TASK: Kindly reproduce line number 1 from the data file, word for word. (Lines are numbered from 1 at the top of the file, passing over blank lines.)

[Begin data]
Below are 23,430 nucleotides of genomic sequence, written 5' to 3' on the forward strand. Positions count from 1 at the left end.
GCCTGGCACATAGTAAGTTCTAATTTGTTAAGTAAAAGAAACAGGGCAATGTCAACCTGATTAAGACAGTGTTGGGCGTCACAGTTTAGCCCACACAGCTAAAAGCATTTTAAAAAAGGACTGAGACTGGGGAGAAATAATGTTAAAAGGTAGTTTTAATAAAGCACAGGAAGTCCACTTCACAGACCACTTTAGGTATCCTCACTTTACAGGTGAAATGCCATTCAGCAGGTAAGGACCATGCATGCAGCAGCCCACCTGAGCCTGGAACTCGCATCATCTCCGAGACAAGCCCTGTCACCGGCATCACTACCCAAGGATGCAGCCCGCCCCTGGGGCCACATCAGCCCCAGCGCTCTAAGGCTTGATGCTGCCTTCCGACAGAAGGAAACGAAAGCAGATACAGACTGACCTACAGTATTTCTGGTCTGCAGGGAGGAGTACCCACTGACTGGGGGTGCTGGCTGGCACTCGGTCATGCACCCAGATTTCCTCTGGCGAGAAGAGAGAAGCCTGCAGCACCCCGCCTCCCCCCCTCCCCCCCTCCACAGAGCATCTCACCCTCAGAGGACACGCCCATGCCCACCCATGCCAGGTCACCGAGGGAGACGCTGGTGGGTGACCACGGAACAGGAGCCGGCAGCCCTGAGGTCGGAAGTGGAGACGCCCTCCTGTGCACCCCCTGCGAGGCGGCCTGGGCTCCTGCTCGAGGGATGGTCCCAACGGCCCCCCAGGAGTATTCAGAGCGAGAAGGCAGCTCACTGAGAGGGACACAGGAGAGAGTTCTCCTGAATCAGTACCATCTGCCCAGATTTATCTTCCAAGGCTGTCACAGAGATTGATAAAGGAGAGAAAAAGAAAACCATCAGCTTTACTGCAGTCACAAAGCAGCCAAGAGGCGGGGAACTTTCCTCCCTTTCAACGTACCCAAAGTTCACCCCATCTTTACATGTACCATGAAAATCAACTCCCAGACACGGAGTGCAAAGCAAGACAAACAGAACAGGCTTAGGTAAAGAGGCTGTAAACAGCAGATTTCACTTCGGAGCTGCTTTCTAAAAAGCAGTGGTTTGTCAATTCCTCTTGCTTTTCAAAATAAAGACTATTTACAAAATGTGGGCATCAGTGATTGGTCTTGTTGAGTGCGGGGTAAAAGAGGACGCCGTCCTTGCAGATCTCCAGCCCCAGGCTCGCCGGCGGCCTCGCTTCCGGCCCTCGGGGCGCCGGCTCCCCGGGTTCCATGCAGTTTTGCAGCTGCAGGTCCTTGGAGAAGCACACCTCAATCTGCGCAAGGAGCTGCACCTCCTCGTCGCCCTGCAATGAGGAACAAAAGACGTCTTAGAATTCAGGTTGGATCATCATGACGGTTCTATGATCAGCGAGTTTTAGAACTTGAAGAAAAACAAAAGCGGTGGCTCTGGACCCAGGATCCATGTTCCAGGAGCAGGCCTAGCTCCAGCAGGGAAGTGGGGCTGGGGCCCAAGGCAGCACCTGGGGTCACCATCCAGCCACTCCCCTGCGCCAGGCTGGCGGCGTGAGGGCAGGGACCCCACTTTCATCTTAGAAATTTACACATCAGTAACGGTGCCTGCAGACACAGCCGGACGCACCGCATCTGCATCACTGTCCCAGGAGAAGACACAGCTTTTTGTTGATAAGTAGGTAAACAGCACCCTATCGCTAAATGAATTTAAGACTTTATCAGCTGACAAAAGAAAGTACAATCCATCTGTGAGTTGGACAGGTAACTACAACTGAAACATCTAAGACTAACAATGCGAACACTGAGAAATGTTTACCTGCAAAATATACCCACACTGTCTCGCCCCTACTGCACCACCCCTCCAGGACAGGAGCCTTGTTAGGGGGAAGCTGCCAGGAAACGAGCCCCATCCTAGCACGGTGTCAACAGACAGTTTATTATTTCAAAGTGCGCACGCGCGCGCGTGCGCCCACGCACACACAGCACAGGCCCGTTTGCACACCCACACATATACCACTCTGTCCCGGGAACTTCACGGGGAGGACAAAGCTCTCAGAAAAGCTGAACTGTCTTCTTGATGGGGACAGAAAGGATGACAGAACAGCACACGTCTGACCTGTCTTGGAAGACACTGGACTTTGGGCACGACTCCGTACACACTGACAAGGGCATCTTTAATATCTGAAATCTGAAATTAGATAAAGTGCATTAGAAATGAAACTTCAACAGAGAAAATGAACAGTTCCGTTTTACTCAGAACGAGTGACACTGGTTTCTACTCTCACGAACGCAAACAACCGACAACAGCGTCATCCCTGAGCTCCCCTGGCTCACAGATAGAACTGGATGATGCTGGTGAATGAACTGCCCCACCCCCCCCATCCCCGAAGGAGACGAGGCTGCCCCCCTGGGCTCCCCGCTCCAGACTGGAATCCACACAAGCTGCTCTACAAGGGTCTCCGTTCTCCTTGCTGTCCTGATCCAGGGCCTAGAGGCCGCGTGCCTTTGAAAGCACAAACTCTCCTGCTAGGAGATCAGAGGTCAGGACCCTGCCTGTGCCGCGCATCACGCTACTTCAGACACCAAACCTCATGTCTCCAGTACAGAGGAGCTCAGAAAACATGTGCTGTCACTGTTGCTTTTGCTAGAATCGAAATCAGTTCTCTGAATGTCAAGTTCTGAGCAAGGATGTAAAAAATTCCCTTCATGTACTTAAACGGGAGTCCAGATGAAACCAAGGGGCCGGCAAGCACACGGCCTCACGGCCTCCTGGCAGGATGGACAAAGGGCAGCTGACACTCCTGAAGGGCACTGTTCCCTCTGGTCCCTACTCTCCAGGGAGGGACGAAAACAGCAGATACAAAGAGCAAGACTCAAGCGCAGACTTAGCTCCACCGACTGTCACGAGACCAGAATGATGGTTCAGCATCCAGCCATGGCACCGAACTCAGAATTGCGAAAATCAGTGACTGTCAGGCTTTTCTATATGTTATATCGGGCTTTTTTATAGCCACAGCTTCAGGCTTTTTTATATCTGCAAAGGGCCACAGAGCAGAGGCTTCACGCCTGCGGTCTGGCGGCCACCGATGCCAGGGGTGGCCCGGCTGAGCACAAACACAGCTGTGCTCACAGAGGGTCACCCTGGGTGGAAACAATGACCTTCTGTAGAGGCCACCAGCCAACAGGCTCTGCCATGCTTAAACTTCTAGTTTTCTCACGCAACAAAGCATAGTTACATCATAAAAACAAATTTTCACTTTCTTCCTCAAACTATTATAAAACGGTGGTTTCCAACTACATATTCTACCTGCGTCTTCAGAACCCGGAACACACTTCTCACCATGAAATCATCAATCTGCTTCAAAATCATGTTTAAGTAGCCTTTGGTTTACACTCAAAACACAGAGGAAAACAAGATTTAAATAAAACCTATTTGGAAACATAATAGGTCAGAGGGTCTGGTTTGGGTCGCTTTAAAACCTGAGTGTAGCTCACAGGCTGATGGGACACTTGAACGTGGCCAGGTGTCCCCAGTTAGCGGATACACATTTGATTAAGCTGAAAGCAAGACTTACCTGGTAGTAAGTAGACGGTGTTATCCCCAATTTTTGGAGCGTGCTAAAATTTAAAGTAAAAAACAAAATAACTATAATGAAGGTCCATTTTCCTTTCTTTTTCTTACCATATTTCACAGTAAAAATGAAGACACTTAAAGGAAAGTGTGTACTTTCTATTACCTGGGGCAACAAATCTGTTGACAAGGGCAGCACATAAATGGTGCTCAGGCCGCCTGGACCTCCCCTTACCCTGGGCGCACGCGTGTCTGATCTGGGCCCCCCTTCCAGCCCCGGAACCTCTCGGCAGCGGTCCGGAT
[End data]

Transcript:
Below are 23,430 nucleotides of genomic sequence, written 5' to 3' on the forward strand. Positions count from 1 at the left end.